Astronomy Picture of the Day

Discover the cosmos! Each day a different image or photograph of our fascinating universe is featured, along with a brief explanation written by a professional astronomer.

April 9, 1998

Quasar in an Elliptical Galaxy
Credit: J. S. Dunlop, R. J. McLure (U. Edinburgh), HST, NASA

Explanation: Where do quasars live? Quasars are the brightest objects in the universe, so bright they can be seen from across the universe. Observations continue to show that most quasars are surrounded by a relatively faint nebulous patch. Astronomers are trying to identify the nature of these patches. The above false-colour picture shows a central quasar embedded in an unusual elliptical galaxy. The galaxy is being gravitationally distorted by a neighbouring galaxy. Recent evidence indicates that most quasars live near the centres of large, elliptical galaxies - even those quasars where no host galaxy could be found before. Quasars themselves are thought to result from matter falling toward supermassive black-holes.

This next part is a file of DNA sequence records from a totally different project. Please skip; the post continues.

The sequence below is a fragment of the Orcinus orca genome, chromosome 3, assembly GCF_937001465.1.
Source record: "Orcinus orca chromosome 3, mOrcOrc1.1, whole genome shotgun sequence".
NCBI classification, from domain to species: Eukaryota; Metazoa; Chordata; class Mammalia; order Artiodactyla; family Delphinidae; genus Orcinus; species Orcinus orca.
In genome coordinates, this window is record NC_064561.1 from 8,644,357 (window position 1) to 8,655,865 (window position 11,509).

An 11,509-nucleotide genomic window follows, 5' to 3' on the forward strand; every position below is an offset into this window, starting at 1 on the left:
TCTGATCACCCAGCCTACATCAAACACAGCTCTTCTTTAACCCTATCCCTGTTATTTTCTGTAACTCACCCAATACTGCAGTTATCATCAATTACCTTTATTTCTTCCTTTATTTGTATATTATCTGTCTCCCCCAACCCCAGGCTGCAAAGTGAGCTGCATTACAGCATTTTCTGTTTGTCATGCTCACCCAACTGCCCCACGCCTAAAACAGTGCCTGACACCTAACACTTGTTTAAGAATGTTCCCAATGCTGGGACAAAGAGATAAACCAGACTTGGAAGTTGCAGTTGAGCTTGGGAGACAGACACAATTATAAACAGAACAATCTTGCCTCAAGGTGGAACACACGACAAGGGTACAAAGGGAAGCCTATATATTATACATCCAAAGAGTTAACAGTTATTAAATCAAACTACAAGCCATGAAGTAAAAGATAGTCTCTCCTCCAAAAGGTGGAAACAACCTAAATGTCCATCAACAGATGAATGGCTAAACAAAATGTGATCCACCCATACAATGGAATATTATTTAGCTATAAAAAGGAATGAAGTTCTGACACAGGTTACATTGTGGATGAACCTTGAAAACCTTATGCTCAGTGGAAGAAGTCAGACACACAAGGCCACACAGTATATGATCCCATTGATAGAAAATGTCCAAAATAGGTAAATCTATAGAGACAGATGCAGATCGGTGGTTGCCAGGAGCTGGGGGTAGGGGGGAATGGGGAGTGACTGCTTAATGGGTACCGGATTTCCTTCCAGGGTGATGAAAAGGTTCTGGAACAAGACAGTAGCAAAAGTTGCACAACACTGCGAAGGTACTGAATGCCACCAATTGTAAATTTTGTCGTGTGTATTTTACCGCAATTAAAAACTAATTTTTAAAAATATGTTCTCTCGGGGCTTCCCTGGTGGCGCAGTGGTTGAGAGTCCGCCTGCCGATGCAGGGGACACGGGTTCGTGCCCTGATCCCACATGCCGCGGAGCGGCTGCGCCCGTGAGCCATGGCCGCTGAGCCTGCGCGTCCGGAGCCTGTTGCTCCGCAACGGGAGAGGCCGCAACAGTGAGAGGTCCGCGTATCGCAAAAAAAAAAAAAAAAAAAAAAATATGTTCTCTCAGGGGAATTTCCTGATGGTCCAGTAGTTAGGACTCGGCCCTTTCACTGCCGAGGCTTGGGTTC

Tomorrow's picture: Comet Atmosphere

< Archive | Index | Search | Calendar | Glossary | Education | About APOD >

Authors & editors: Robert Nemiroff (MTU) & Jerry Bonnell (USRA)
NASA Technical Rep.: Jay Norris. Specific rights apply.
A service of: LHEA at NASA/ GSFC
&: Michigan Tech. U.